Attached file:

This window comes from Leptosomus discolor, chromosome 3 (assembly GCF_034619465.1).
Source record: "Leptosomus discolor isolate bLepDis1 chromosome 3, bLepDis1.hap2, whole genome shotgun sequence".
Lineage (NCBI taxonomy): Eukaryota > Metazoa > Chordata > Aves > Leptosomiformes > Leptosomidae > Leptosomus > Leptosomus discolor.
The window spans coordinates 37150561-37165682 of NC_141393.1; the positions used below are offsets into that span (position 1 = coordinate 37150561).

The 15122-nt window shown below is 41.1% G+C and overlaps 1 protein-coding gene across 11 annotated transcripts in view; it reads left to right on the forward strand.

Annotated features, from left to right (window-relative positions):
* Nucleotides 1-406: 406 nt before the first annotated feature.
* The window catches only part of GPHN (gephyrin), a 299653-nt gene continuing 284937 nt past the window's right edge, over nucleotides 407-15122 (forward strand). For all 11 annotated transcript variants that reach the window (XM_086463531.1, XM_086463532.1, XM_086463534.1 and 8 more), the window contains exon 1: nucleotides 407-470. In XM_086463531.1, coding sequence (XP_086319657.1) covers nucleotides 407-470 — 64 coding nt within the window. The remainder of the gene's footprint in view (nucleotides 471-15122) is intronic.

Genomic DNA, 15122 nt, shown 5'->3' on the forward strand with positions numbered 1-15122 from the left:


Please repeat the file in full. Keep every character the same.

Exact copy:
This window comes from Leptosomus discolor, chromosome 3 (assembly GCF_034619465.1).
Source record: "Leptosomus discolor isolate bLepDis1 chromosome 3, bLepDis1.hap2, whole genome shotgun sequence".
Lineage (NCBI taxonomy): Eukaryota > Metazoa > Chordata > Aves > Leptosomiformes > Leptosomidae > Leptosomus > Leptosomus discolor.
The window spans coordinates 37150561-37165682 of NC_141393.1; the positions used below are offsets into that span (position 1 = coordinate 37150561).

The 15122-nt window shown below is 41.1% G+C and overlaps 1 protein-coding gene across 11 annotated transcripts in view; it reads left to right on the forward strand.

Annotated features, from left to right (window-relative positions):
* Nucleotides 1-406: 406 nt before the first annotated feature.
* The window catches only part of GPHN (gephyrin), a 299653-nt gene continuing 284937 nt past the window's right edge, over nucleotides 407-15122 (forward strand). For all 11 annotated transcript variants that reach the window (XM_086463531.1, XM_086463532.1, XM_086463534.1 and 8 more), the window contains exon 1: nucleotides 407-470. In XM_086463531.1, coding sequence (XP_086319657.1) covers nucleotides 407-470 — 64 coding nt within the window. The remainder of the gene's footprint in view (nucleotides 471-15122) is intronic.

Genomic DNA, 15122 nt, shown 5'->3' on the forward strand with positions numbered 1-15122 from the left: